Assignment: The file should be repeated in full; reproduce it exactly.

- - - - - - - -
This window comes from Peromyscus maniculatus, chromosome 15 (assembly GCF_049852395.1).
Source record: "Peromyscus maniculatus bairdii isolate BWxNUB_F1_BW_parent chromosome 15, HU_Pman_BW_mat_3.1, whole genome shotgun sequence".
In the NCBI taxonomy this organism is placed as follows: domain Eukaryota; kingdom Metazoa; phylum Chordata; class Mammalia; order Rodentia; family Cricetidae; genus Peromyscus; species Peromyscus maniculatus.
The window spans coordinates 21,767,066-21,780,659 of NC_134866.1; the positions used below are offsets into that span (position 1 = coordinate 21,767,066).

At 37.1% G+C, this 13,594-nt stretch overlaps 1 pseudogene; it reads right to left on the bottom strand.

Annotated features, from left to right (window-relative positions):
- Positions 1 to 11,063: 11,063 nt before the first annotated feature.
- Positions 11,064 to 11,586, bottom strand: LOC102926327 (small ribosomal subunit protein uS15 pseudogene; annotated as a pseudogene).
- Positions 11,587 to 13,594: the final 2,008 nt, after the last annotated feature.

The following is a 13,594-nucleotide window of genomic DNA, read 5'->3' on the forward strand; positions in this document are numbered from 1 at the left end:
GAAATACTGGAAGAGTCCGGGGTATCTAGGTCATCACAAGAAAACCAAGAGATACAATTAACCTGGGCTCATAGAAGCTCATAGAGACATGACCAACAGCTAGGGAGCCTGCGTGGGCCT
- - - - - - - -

This window comes from Peromyscus maniculatus, chromosome 15 (assembly GCF_049852395.1).
Source record: "Peromyscus maniculatus bairdii isolate BWxNUB_F1_BW_parent chromosome 15, HU_Pman_BW_mat_3.1, whole genome shotgun sequence".
In the NCBI taxonomy this organism is placed as follows: domain Eukaryota; kingdom Metazoa; phylum Chordata; class Mammalia; order Rodentia; family Cricetidae; genus Peromyscus; species Peromyscus maniculatus.
The window spans coordinates 21,767,066-21,780,659 of NC_134866.1; the positions used below are offsets into that span (position 1 = coordinate 21,767,066).

At 37.1% G+C, this 13,594-nt stretch overlaps 1 pseudogene; it reads right to left on the bottom strand.

Annotated features, from left to right (window-relative positions):
- Positions 1 to 11,063: 11,063 nt before the first annotated feature.
- Positions 11,064 to 11,586, bottom strand: LOC102926327 (small ribosomal subunit protein uS15 pseudogene; annotated as a pseudogene).
- Positions 11,587 to 13,594: the final 2,008 nt, after the last annotated feature.

The following is a 13,594-nucleotide window of genomic DNA, read 5'->3' on the forward strand; positions in this document are numbered from 1 at the left end:
GAAATACTGGAAGAGTCCGGGGTATCTAGGTCATCACAAGAAAACCAAGAGATACAATTAACCTGGGCTCATAGAAGCTCATAGAGACATGACCAACAGCTAGGGAGCCTGCGTGGGCCT